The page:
After converting to the Catholic Church in 1994, I was asked by our parish to teach a Bible Study since they knew I used to do so as a Protestant. I agreed, but soon found there was no available Catholic Bible Study Guides to use—so I ended up writing my own. Over the years it became the book St. John’s Gospel, A Bible Study Guide and Commentary, published by Ignatius Press in 2002.

In researching and writing that book, I realized it was largely based on Genesis and steeped in the Jewish context of the Old Testament. It seemed to me that John, in starting his gospel with the words “In the beginning…”, was hinting that if we wanted to fully understand his book, we would need to fully understand the first book starting with the same words.

The second factor in writing this study and commentary is the significance of Genesis. We can rightly say it is the foundation for the whole rest of Scripture and everything we know to be true.

Our five sense are very limited. Even with assistance of microscopes, telescopes and computers, we have no way of knowing where we came from or why. We cannot go back in time to experience or observe the beginning of the universe. We can speculate on the “how”, but the “why” is quite another matter. Before the beginning there was an Artist, a Creator—namely, God. He created the universe and mankind, and wants us to know him and have a relationship with him. He wants us to know why he created, where we came from, our purpose, why there is suffering, what his remedy is, and where we are going. These things can only be known by divine revelation.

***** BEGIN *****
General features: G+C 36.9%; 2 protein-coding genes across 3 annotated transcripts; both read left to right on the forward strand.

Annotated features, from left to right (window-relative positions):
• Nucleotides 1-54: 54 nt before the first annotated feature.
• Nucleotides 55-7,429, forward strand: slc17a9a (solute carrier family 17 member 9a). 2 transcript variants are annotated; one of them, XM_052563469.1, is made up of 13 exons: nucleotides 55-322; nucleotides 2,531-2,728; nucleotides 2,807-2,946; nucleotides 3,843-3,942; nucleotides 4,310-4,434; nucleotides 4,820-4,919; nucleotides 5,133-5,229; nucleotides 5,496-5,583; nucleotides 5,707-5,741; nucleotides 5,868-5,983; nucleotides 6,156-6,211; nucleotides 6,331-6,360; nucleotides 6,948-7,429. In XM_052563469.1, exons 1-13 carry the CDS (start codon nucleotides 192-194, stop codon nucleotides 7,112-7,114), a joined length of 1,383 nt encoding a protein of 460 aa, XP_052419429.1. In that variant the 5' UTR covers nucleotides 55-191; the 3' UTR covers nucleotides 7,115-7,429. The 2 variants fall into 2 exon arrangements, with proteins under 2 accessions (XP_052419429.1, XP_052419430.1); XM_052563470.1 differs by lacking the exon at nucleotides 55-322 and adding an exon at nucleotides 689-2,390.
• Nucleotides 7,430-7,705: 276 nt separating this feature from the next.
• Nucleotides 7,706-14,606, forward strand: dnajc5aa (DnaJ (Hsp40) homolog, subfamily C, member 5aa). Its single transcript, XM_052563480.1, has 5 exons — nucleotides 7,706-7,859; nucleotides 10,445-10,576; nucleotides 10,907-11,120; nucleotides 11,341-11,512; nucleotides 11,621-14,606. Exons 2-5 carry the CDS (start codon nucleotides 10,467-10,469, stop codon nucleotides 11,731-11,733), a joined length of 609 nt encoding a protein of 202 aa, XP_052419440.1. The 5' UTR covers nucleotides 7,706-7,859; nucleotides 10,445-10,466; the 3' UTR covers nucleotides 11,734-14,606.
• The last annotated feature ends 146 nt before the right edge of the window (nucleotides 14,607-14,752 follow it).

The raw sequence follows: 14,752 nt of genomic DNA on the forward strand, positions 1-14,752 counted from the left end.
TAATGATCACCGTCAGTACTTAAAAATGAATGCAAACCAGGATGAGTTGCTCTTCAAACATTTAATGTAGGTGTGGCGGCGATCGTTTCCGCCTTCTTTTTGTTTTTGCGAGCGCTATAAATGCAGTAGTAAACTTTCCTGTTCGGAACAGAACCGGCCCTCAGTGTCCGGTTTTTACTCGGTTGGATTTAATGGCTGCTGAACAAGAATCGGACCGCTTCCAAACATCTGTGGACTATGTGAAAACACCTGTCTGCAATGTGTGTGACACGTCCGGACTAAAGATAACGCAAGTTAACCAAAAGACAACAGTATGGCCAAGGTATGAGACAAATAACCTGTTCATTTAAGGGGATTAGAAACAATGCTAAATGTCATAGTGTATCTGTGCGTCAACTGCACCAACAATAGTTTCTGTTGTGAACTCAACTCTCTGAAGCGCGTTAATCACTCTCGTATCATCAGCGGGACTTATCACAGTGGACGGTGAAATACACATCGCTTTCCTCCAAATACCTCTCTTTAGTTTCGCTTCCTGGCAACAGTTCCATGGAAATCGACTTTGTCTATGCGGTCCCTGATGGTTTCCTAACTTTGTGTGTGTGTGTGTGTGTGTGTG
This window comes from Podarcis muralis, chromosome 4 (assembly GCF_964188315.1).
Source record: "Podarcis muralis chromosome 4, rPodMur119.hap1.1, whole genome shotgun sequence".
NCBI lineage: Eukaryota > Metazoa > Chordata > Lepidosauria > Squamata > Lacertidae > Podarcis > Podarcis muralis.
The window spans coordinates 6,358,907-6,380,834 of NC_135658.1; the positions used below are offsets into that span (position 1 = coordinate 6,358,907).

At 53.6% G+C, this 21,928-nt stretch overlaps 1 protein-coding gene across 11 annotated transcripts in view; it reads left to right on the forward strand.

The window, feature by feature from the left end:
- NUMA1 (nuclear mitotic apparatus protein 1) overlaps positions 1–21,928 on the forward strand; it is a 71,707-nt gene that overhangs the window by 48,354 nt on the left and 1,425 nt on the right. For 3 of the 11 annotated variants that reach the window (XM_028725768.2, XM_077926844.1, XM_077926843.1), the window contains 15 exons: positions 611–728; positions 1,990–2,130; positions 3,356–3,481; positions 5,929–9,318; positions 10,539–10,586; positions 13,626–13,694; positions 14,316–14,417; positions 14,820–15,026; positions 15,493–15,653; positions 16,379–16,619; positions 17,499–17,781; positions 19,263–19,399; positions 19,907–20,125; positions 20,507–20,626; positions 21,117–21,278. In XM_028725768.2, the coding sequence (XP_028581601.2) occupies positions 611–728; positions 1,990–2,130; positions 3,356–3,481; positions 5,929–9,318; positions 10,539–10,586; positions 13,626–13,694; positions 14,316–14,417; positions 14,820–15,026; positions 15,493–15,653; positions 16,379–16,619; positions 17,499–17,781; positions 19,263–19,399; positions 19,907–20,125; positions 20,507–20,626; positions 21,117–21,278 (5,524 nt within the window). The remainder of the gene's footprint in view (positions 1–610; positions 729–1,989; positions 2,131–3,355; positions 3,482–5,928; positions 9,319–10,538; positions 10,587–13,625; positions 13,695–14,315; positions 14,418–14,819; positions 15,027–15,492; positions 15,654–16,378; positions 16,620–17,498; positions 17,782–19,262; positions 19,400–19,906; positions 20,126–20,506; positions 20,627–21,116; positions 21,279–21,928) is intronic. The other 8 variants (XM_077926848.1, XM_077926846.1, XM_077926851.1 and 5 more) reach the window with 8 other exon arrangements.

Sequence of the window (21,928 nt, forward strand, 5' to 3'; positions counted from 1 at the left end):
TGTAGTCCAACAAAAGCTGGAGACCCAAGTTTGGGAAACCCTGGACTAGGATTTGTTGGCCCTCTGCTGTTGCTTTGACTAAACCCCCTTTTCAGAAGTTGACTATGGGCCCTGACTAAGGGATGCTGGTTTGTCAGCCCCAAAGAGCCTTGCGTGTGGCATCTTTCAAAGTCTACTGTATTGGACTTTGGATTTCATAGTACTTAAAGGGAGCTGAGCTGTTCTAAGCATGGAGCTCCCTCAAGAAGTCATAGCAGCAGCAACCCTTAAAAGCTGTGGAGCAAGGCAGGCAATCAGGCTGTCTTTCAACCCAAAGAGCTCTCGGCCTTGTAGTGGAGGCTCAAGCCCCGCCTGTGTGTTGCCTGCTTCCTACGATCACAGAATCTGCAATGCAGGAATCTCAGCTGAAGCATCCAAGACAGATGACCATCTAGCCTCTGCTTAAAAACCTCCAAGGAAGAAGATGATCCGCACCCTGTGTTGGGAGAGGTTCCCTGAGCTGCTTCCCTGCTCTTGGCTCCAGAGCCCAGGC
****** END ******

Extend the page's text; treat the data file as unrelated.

Genesis is that divine revelation, which gives us the beginning and foundation for all other knowledge.

CWR: How would you describe your approach to this commentary? What sort of challenges does Genesis present?

Steve Ray: There is, of course, recent debate on the author and date of the writing. In the past, it was accepted that Moses wrote the Pentateuch (the first five books of the Bible). Therefore the date and author were not questioned by the Jews before and during the time of Christ and the apostles, and by all the early Church. But, recently, there have been schools of thought that challenge all of that. I address those questions and issues.